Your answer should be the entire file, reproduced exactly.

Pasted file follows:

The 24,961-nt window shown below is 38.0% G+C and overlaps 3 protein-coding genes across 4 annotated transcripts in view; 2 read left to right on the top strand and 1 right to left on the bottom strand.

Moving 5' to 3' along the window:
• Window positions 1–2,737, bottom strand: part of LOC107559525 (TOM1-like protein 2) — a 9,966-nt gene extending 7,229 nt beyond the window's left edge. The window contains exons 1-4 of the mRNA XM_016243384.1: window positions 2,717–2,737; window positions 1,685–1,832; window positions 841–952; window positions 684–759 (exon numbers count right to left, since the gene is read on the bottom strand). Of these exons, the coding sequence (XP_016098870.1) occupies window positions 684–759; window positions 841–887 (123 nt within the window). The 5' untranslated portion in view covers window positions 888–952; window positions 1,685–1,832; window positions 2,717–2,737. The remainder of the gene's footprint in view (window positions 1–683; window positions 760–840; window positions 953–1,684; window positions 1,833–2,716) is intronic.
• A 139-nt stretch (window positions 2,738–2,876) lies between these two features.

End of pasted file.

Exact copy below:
The 24,961-nt window shown below is 38.0% G+C and overlaps 3 protein-coding genes across 4 annotated transcripts in view; 2 read left to right on the top strand and 1 right to left on the bottom strand.

Moving 5' to 3' along the window:
• Window positions 1–2,737, bottom strand: part of LOC107559525 (TOM1-like protein 2) — a 9,966-nt gene extending 7,229 nt beyond the window's left edge. The window contains exons 1-4 of the mRNA XM_016243384.1: window positions 2,717–2,737; window positions 1,685–1,832; window positions 841–952; window positions 684–759 (exon numbers count right to left, since the gene is read on the bottom strand). Of these exons, the coding sequence (XP_016098870.1) occupies window positions 684–759; window positions 841–887 (123 nt within the window). The 5' untranslated portion in view covers window positions 888–952; window positions 1,685–1,832; window positions 2,717–2,737. The remainder of the gene's footprint in view (window positions 1–683; window positions 760–840; window positions 953–1,684; window positions 1,833–2,716) is intronic.
• A 139-nt stretch (window positions 2,738–2,876) lies between these two features.